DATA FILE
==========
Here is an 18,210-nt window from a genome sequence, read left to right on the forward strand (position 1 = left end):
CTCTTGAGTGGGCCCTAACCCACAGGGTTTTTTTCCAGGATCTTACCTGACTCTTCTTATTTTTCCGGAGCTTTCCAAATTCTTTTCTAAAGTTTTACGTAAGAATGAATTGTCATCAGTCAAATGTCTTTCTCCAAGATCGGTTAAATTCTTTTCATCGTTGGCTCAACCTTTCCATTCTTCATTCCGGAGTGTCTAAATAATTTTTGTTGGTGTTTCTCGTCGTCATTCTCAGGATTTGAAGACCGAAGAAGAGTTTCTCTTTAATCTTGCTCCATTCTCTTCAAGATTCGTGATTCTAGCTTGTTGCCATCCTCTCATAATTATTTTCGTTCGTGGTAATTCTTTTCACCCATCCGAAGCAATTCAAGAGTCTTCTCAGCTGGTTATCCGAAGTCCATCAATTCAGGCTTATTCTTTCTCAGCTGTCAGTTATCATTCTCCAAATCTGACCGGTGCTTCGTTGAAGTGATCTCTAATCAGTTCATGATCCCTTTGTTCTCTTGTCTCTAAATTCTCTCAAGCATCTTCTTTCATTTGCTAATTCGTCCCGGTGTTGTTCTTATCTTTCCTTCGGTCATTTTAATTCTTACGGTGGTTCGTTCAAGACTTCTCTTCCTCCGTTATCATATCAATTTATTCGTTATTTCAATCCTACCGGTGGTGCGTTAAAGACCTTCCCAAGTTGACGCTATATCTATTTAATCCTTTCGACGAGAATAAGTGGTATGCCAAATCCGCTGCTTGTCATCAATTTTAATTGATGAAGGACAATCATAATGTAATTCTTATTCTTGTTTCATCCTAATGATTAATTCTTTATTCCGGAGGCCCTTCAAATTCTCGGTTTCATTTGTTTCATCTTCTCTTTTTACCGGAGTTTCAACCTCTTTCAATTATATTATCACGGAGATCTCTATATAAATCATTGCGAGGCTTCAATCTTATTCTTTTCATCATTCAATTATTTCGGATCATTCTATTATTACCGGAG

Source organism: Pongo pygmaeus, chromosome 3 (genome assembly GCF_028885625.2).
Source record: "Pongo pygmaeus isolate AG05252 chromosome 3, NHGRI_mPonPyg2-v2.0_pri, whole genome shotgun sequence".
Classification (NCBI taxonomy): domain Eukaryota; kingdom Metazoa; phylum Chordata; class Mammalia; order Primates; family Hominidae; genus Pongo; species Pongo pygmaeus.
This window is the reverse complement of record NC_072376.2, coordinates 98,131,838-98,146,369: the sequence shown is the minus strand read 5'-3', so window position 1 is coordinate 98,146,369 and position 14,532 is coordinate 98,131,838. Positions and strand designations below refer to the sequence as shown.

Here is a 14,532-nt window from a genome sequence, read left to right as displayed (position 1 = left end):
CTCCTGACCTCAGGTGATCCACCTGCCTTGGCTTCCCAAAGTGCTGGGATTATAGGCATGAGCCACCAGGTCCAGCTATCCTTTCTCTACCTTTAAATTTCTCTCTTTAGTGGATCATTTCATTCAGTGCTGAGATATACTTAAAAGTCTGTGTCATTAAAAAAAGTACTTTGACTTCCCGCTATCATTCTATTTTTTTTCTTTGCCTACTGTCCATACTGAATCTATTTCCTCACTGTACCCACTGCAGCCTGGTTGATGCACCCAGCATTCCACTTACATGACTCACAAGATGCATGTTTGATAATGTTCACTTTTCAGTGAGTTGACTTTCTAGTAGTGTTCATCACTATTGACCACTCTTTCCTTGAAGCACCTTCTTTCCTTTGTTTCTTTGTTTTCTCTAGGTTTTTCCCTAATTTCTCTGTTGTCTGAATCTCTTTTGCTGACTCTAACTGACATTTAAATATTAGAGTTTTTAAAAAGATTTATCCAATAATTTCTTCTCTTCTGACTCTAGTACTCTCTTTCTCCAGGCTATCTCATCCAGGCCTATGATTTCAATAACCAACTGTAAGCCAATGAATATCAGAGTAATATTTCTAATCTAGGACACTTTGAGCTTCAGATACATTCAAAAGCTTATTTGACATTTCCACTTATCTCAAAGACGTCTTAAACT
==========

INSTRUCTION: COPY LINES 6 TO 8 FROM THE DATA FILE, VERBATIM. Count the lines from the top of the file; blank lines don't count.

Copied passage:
This window is the reverse complement of record NC_072376.2, coordinates 98,131,838-98,146,369: the sequence shown is the minus strand read 5'-3', so window position 1 is coordinate 98,146,369 and position 14,532 is coordinate 98,131,838. Positions and strand designations below refer to the sequence as shown.

Here is a 14,532-nt window from a genome sequence, read left to right as displayed (position 1 = left end):
CTCCTGACCTCAGGTGATCCACCTGCCTTGGCTTCCCAAAGTGCTGGGATTATAGGCATGAGCCACCAGGTCCAGCTATCCTTTCTCTACCTTTAAATTTCTCTCTTTAGTGGATCATTTCATTCAGTGCTGAGATATACTTAAAAGTCTGTGTCATTAAAAAAAGTACTTTGACTTCCCGCTATCATTCTATTTTTTTTCTTTGCCTACTGTCCATACTGAATCTATTTCCTCACTGTACCCACTGCAGCCTGGTTGATGCACCCAGCATTCCACTTACATGACTCACAAGATGCATGTTTGATAATGTTCACTTTTCAGTGAGTTGACTTTCTAGTAGTGTTCATCACTATTGACCACTCTTTCCTTGAAGCACCTTCTTTCCTTTGTTTCTTTGTTTTCTCTAGGTTTTTCCCTAATTTCTCTGTTGTCTGAATCTCTTTTGCTGACTCTAACTGACATTTAAATATTAGAGTTTTTAAAAAGATTTATCCAATAATTTCTTCTCTTCTGACTCTAGTACTCTCTTTCTCCAGGCTATCTCATCCAGGCCTATGATTTCAATAACCAACTGTAAGCCAATGAATATCAGAGTAATATTTCTAATCTAGGACACTTTGAGCTTCAGATACATTCAAAAGCTTATTTGACATTTCCACTTATCTCAAAGACGTCTTAAACT